We live in the age of bucket lists, a term that went viral after the release of the 2007 American comedy ‘The Bucket List’. It was based on the lives of two terminally ill persons, who take on a road trip, with a wish list of things to do before they ‘kick the bucket’.
Today, open any social media platform, and you are bound to encounter a bucket list, be it of places to see, people you must meet, goals to achieve, books to read, dresses to own, food to eat and even fancy experiences to have before you die. The range of options is imaginative and expansive.
But I wonder, do we even need a bucket list. Don’t we have enough to see, do, or experience in our daily lives anyways.
Let’s begin with the regular Monday-to-Friday drill. We wake up (peacefully and sometimes not so peacefully), pray (maybe), flip through the newspaper (again maybe), eat breakfast (hurriedly), reach our workplace (impatiently), come back by early evening (hopefully), engage in a physical fitness activity (again hopefully), spend time with family, watch the idiot box or any live streaming service, and finally go to bed. These are the basic activities inundating our week days, with some variations caused by social functions, special skill-building classes or work-related travel cum meetings commitments.
Then comes the weekend. That day (being Sunday) or those two days (for those of us who are blessed), we have to catch up with the lost hours of sleep, get our house in order, replenish groceries, meet cousins or friends, enjoy theatre, or have dinner at an eatery, or undertake an adventure activity or visit a place of worship to ‘unwind.’ I am not even venturing into vacations or medical emergencies.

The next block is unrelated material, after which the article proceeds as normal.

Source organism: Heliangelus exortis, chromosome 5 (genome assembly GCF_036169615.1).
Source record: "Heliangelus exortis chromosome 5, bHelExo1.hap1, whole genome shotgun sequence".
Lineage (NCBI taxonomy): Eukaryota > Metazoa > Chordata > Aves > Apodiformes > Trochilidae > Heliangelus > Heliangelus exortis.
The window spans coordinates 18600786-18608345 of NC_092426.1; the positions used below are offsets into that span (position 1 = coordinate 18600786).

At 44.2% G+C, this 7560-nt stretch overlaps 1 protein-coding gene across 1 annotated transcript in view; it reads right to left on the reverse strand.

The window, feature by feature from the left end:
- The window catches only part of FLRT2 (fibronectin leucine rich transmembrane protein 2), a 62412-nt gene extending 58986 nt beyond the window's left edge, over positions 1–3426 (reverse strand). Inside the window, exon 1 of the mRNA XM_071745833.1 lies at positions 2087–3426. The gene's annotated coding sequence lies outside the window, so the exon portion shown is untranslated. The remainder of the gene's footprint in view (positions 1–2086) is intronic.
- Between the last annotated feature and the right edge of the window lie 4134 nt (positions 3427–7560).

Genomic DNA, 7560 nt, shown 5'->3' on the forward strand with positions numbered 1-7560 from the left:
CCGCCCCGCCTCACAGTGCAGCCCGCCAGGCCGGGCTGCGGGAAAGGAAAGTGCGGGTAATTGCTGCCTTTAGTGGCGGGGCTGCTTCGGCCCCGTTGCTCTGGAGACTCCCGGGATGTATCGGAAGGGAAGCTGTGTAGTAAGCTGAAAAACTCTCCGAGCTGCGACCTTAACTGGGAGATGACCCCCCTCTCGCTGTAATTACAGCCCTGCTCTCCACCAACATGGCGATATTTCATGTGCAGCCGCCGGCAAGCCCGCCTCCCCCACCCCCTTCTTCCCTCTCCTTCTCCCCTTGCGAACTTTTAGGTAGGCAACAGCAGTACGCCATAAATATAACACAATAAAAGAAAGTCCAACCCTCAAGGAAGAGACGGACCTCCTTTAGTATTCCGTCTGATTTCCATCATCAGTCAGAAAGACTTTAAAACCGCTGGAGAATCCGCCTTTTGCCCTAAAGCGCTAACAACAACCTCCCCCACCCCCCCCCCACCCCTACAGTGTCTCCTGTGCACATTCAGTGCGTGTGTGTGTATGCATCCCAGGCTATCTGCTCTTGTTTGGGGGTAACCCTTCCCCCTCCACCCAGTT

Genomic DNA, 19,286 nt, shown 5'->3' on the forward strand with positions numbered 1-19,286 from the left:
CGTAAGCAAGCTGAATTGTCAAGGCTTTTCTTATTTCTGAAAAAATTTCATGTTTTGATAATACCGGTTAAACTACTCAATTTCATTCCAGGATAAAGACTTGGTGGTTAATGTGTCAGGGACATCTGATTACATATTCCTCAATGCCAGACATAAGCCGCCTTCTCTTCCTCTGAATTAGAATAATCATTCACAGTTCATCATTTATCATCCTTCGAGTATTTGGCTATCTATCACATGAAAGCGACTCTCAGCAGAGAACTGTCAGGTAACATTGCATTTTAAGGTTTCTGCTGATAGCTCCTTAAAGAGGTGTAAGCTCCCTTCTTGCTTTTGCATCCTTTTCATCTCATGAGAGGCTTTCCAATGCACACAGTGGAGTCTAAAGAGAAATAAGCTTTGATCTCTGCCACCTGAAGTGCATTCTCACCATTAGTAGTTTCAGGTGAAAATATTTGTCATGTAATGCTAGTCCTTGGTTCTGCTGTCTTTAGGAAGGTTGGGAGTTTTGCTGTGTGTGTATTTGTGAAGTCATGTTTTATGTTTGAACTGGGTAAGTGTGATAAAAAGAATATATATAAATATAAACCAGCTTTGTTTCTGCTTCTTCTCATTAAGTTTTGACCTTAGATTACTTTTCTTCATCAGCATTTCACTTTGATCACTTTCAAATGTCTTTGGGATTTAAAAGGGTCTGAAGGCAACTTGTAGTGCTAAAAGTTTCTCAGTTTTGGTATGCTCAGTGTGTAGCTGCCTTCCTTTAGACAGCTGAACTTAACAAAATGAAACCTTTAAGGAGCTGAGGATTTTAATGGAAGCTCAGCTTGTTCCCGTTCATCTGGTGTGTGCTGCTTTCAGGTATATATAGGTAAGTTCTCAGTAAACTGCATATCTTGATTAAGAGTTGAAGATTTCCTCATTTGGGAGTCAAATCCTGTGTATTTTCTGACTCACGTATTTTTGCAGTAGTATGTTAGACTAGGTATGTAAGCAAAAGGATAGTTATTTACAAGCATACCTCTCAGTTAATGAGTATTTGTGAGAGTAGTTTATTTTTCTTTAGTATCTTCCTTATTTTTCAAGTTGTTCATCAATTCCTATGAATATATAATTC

Now that we have a fair picture of how vacant our regular weeks are, I wonder once again: Why do we need bucket lists? Why should every single moment of our life be driven by an agenda? Why should other people decide the milestones of our life? For instance, do we need a bucket list to tell us that we need to eat a Gelato in Italy or run a marathon in every continent or get a tattoo or make a documentary about our best friend?
While it’s easy to dismiss such flighty bucket lists, there is no denying that they affect our subconscious, changing our perception of our life, fuelling aspirations that never existed in the first place, and making us feel inadequate. And before you know it, you have joined another rat race in your already demanding life.
What I find unfortunate is the way an ambitious bucket list can turn even leisure into a tedious chore. For example, a bucket list of places to visit before the end of 2017 or before you turn 30 or before you die or before whatever, can distort notions of what you might really want to do with the time at hand. Yes, we must experience various situations in life, but at our own pace untouched by the bucket lists.
Use bucket lists to generate new ideas but don’t allow them to hijack your idea of life. So in case you are trapped in the artificial desire to view the Northern Lights in Norway this December just because a bucket list claims that New Year’s eve couldn’t get any better than that, please unburden yourself. You may discover that you actually wish to simply sit and stare at the wall for an hour and feel happy about it.
This article was published at Hindustan Times.